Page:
Mahvesh Murad and Jared Shurin’s The Djinn Fall in Love & Other Stories, Reviewed by Sonya C. Brown


In the introduction to The Djinn Falls in Love & Other Stories, editors Mahvesh Murad and Jared Shurin state that their three aims were to “showcase global storytelling,” “showcase the djinn themselves,” and “find a title worthy of the work” (5). All three goals are beautifully accomplished in this collection of mostly prose with some poetry, the irresistible title coming from Robin Moger’s translation of the Egyptian poet Hermes’ poem, which is also printed in the original Arabic.

Amal El-Mohtar’s “A Tale of Ash in Seven Birds” is a somber yet gorgeous prose poem or lyric story, addressing concerns both ancient and contemporary:

The shores, ports, parts, they challenge us to battle. We are weary; we surrender. Nations are great magicians; they pull borders out of hats like knots of silk. Here, says the wizard nation, here are the terms of a truce: be small, be drab, above all be grateful, and we will let you in. We bow our heads, and change. (99)

Stand out fiction for me included the two stories that open the collection, “The Congregation,” by Kamila Shamsie, and “How We Remember You,” by Kuzhali Manickavel. Shamsie’s tale works well to open the collection as it provides a concise origin story that may be useful to western readers: “[J]inn were very much like men in nature, except perhaps a little more fiery in temperament: they were made from smokeless fire while men were made from clay” (14). “The Congregation” is rich with love and longing, the prose deceptively simple:

Qasim’s eyes followed the fortune-teller’s pointing finger. A group of stars which he’d never before noticed detached themselves from the sky and lowered themselves until they were floating just above the banyan tree. He blinked once, and the stars become two boys, their arms around each other’s shoulders, so close he could see the fire of the nearer twin’s eyes. Blinked again, and they were just pinpricks in the darkness, rising back up into the sky. (21)

While Shamsie’s contribution is a beautiful story of familial love, Manickavel’s selection is grimmer. If not for its appearance in a collection called The Djinn Falls in Love, the titular “you” might not be recognizable as an Arabian (or Islamic) genie figure. “How We Remember You” reverses the predicted relationship wherein djinn challenge, tempt, and cajole their human masters or counterparts. An aching study of regret, Manickavel’s story examines how difference can challenge intimacy, especially during adolescence, a time of swift irritation and callous affection, love and hate experienced with agonizing simultaneity:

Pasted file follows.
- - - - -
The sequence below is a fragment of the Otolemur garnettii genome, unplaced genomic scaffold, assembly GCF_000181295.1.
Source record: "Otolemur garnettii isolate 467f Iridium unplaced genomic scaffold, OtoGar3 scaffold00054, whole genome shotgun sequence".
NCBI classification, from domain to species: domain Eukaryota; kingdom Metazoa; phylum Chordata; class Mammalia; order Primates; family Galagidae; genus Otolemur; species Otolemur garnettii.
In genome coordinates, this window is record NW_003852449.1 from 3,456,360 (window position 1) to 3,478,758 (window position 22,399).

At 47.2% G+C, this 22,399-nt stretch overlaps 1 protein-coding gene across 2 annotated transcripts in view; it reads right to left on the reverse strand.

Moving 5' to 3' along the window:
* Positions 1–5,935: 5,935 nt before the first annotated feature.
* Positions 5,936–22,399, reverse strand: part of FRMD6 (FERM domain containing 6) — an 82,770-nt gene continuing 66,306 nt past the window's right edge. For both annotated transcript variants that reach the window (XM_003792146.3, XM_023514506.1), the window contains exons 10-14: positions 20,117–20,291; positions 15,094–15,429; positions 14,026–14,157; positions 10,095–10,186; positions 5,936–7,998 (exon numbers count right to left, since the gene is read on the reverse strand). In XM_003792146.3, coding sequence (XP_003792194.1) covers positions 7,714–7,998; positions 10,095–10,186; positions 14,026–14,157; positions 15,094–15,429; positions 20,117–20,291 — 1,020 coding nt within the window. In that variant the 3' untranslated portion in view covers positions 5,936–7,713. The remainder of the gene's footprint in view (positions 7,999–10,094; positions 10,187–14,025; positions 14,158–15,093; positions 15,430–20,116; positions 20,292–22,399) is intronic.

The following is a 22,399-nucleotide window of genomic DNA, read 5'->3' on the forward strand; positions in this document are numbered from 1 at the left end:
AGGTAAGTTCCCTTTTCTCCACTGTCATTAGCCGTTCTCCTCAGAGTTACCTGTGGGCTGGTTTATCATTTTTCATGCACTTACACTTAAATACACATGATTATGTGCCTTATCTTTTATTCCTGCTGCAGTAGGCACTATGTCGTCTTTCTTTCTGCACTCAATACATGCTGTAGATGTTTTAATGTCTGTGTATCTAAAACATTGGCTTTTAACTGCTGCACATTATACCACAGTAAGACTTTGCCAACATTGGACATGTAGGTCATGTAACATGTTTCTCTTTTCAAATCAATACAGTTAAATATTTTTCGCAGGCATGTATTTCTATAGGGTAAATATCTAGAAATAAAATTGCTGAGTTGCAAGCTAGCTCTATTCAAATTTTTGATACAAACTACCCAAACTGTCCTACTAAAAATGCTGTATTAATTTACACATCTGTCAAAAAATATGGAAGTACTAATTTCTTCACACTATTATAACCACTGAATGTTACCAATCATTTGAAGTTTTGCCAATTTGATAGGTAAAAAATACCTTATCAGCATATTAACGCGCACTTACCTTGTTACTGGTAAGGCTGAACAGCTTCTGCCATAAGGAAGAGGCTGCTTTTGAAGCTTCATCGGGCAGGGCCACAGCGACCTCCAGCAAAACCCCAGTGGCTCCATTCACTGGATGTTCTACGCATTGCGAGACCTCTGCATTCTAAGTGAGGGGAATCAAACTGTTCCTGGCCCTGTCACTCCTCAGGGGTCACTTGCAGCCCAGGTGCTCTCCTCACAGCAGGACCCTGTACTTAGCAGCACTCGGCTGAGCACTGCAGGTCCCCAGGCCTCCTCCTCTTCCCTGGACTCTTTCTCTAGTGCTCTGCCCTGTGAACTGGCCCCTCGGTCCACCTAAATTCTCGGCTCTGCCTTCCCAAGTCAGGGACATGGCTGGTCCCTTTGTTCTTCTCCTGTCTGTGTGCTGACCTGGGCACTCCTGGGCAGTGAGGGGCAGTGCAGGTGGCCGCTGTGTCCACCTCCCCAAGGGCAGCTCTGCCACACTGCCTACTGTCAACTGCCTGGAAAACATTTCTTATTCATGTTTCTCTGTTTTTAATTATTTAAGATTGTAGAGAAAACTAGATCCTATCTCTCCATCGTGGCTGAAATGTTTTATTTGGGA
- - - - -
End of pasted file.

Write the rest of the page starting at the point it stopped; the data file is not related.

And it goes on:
I remember you honestly to strangers. I tell women in share autos that I never liked you very much, but you were comfortable to sit with and you sang well. I don’t remember what you looked like. . . . I remember that your feet were always dusty and you often breathed through your mouth. Your English-speaking skills were poor; you could not add double-digit numbers in your head. . . . I am pretty sure that if you were still here, you would not have been good at computers. I also remember how your eyes would close as the feathers began to sprout from your shoulders and the way you threw your chest out when your feet were no longer on the ground, when you were just running, the sky opening up slowly underneath you. But I don’t mention that to anyone. (27)

Few of the stories in The Djinn Falls in Love are narrated as folktales, though Claire North’s “Hurrem and the Djinn” follows the long tradition of female storytellers weaving magical narratives disguised as gossip or court intrigue—stories about women who must save themselves from the machinations of powerful men. North’s story satisfies the taste for self-savior tales.

Genre here otherwise varies widely, giving the collection a sense of surprise, from Maria Dahvana Headley’s outstanding western-sci-fi cross “Black Powder,” to Nnedi Okorafor’s contemporary fable “History.” Both of these stories are fun to read and full of read-aloud-worthy prose.

Neil Gaiman’s “Somewhere in America,” reprinted from American Gods, is among the stories in this collection that studies transformations made possible through contact with the djinn, as does Helene Wecker’s “Majnun.” Such transformations never resort to predictable tricks that teach life lessons about the importance of being yourself or placing too much value on fripperies. As Gaiman’s ifrit complains, “They think we grant wishes. If I could grant wishes, do you think I would be driving a cab?” (204). Instead, characters who encounter the djinn, or re-encounter them after long absence, are full of convictions both powerful and wavering; such encounters are charmed but difficult wrestlings, moments of giving in to or resisting temptation that leave the human characters, and often the djinn, deeply changed.

These are profound and often deceptively simple stories, stories that offer insights and gems of phrasing that may follow you around, whispering in memory’s ear when you least expect it, “like a fire with many tongues” (Shamsie 22).

 Murad, Mahvesh and Jared Shurin, eds. The Djinn Fall in Love & Other Stories. Solaris, 2017.